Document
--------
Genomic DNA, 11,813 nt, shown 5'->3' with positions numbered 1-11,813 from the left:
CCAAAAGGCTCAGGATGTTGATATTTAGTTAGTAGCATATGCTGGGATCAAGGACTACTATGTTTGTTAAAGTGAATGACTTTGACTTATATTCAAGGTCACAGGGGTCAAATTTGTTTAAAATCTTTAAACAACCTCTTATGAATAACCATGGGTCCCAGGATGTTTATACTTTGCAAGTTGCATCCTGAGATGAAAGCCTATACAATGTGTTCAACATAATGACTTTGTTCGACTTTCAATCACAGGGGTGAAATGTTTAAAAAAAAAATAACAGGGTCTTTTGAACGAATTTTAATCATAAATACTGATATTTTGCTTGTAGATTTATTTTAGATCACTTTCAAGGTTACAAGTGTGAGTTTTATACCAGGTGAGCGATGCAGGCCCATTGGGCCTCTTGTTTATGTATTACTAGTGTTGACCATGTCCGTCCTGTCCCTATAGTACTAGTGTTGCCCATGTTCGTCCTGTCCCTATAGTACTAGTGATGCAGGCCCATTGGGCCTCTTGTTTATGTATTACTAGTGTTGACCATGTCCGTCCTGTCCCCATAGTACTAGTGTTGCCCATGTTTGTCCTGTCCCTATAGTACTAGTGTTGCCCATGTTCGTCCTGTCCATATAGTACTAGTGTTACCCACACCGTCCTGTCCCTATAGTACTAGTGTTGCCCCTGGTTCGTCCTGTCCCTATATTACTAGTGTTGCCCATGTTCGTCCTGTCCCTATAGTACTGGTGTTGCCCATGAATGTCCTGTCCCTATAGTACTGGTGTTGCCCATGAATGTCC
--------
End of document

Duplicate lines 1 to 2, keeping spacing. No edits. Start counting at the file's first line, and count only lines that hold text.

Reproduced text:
Genomic DNA, 11,813 nt, shown 5'->3' with positions numbered 1-11,813 from the left:
CCAAAAGGCTCAGGATGTTGATATTTAGTTAGTAGCATATGCTGGGATCAAGGACTACTATGTTTGTTAAAGTGAATGACTTTGACTTATATTCAAGGTCACAGGGGTCAAATTTGTTTAAAATCTTTAAACAACCTCTTATGAATAACCATGGGTCCCAGGATGTTTATACTTTGCAAGTTGCATCCTGAGATGAAAGCCTATACAATGTGTTCAACATAATGACTTTGTTCGACTTTCAATCACAGGGGTGAAATGTTTAAAAAAAAAATAACAGGGTCTTTTGAACGAATTTTAATCATAAATACTGATATTTTGCTTGTAGATTTATTTTAGATCACTTTCAAGGTTACAAGTGTGAGTTTTATACCAGGTGAGCGATGCAGGCCCATTGGGCCTCTTGTTTATGTATTACTAGTGTTGACCATGTCCGTCCTGTCCCTATAGTACTAGTGTTGCCCATGTTCGTCCTGTCCCTATAGTACTAGTGATGCAGGCCCATTGGGCCTCTTGTTTATGTATTACTAGTGTTGACCATGTCCGTCCTGTCCCCATAGTACTAGTGTTGCCCATGTTTGTCCTGTCCCTATAGTACTAGTGTTGCCCATGTTCGTCCTGTCCATATAGTACTAGTGTTACCCACACCGTCCTGTCCCTATAGTACTAGTGTTGCCCCTGGTTCGTCCTGTCCCTATATTACTAGTGTTGCCCATGTTCGTCCTGTCCCTATAGTACTGGTGTTGCCCATGAATGTCCTGTCCCTATAGTACTGGTGTTGCCCATGAATGTCC